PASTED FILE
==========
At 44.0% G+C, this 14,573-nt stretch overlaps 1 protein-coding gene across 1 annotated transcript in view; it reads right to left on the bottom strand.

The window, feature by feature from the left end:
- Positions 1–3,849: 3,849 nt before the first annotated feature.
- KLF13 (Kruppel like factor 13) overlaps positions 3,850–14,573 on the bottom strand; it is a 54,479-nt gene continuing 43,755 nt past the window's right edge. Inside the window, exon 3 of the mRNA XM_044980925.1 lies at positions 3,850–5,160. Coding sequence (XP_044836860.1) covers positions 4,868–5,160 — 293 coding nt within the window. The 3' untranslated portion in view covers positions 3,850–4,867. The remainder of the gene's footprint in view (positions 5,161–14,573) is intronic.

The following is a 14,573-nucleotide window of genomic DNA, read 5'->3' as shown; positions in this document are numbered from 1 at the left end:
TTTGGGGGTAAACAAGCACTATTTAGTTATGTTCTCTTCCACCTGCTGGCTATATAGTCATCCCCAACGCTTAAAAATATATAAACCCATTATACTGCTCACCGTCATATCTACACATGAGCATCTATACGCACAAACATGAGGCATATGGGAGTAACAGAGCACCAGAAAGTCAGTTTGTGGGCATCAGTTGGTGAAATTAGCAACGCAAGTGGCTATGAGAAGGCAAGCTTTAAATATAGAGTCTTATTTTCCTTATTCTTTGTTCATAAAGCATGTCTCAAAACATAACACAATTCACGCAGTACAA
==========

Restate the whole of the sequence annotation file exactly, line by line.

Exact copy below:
At 44.0% G+C, this 14,573-nt stretch overlaps 1 protein-coding gene across 1 annotated transcript in view; it reads right to left on the bottom strand.

The window, feature by feature from the left end:
- Positions 1–3,849: 3,849 nt before the first annotated feature.
- KLF13 (Kruppel like factor 13) overlaps positions 3,850–14,573 on the bottom strand; it is a 54,479-nt gene continuing 43,755 nt past the window's right edge. Inside the window, exon 3 of the mRNA XM_044980925.1 lies at positions 3,850–5,160. Coding sequence (XP_044836860.1) covers positions 4,868–5,160 — 293 coding nt within the window. The 3' untranslated portion in view covers positions 3,850–4,867. The remainder of the gene's footprint in view (positions 5,161–14,573) is intronic.

The following is a 14,573-nucleotide window of genomic DNA, read 5'->3' as shown; positions in this document are numbered from 1 at the left end:
TTTGGGGGTAAACAAGCACTATTTAGTTATGTTCTCTTCCACCTGCTGGCTATATAGTCATCCCCAACGCTTAAAAATATATAAACCCATTATACTGCTCACCGTCATATCTACACATGAGCATCTATACGCACAAACATGAGGCATATGGGAGTAACAGAGCACCAGAAAGTCAGTTTGTGGGCATCAGTTGGTGAAATTAGCAACGCAAGTGGCTATGAGAAGGCAAGCTTTAAATATAGAGTCTTATTTTCCTTATTCTTTGTTCATAAAGCATGTCTCAAAACATAACACAATTCACGCAGTACAA